If you work in banking, you will earn a lot of money. For all the talk of ‘rebasing banking pay’ by hiring juniors with no recollection of the good old paydays, banking is still abnormally remunerative. University students who go to work for Goldman Sachs can expect to earn £46k ($71k) in year one - and that’s just in salary. Ten years later and mid-six figure compensation is still the norm if you’re in a ‘front office’ job in sales and trading.
Why though, are bankers still such high earners? We spoke to three banking analysts about industry remuneration and the stickiness of compensation. This was their justification for the ongoing banking bounty.
“Rome does not change in a day,” says Brad Hintz, veteran Wall Street banking analyst and adjunct professor of finance at NYU Stern. Bankers who used to make $5m before the financial crisis are now earning $2m, says Hintz. Whilst this is a “career tragedy” for those concerned, it’s still an extreme amount of money for anyone in the “real world”.
Hintz says banking pay is high because banking jobs don’t last long: “The average lifespan of a managing director is five years.”
Given a short career lifespan the business has evolved to provide high compensation, adds Hintz: “If you want security get a job at the post office.”
In a capitalist system, bankers are at the heart of the machine. “In history, anyone who has controlled capital has taken a huge pot of rent,” says Chirantan Barua, senior banking analyst at Bernstein Research in London.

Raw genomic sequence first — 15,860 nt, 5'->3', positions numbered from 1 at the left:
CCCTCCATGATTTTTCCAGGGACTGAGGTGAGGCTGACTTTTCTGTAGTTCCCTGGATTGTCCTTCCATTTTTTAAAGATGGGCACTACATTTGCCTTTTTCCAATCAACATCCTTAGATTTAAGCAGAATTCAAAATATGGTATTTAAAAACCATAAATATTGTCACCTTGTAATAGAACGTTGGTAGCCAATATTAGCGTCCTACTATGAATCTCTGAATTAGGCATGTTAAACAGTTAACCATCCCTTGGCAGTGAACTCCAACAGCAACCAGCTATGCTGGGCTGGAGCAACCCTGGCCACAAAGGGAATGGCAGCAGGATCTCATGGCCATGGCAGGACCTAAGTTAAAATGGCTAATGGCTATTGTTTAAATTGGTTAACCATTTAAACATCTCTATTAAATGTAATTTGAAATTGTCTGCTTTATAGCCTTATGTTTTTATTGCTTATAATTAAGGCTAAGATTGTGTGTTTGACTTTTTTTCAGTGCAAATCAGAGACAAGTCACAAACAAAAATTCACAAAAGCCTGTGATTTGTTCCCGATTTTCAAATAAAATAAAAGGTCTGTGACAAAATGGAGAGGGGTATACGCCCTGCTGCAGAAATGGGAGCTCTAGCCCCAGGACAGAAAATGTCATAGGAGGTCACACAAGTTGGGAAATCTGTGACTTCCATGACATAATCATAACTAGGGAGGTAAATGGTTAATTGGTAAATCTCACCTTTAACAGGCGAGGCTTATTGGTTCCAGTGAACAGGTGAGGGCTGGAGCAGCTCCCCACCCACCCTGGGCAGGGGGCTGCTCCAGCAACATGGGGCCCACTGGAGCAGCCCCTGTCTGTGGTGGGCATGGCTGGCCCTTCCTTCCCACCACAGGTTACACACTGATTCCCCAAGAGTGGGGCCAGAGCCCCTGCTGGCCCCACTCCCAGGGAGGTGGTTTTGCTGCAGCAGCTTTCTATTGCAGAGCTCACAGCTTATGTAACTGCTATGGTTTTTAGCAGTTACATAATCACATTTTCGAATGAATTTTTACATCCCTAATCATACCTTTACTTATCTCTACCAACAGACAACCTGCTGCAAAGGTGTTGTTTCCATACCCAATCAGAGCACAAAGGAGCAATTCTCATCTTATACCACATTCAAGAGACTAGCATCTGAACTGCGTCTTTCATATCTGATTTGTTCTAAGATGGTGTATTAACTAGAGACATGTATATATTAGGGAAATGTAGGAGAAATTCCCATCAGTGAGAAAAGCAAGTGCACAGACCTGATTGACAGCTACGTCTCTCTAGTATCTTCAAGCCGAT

This isn’t just about bankers creaming money off the system. The role is tough and compensation reflects this. “Capital allocation is difficult,” says Barua. “And even more so if it is done internationally.”
The capital allocation argument applies equally to IBD jobs as to trading roles, says Barua. “When company A buys company B in M&A, it’s capital deployment,” he says. “The same applies when you’re trading securities, or investing a private equity fund.”
If finance professionals are paid more than anyone else, this is at least partly because they work harder than anyone else. When working hours are factored in, junior bankers’ pay suddenly looks a lot less appealing. 70-80 hour weeks are the norm, and some bankers work longer still.
“Associates and vice presidents work 100-hour weeks for years on end to reach the managing director level,” says Hintz.
“Junior bankers who work 12 or 13 hours a day expect their pay to reflect that,” says Christopher Wheeler, US banking analyst at Atlantic Equities. “I’ve had people say to me that if they’re going to earn less than $100k they might as well be working an eight-hour day at a Big Four accountant.”
Finally, Wheeler says the lucrativeness of banking jobs has something to do with some banks’ historical partnership status.
“When banks were partnerships all the profits were redistributed,” says Wheeler. “Everything was paid out to the employees. When banks went public, they had to work out how to divide up the profits with shareholders. Pay is still being re-balanced towards shareholders, but you still have that legacy of sharing as much as possible among the staff.”
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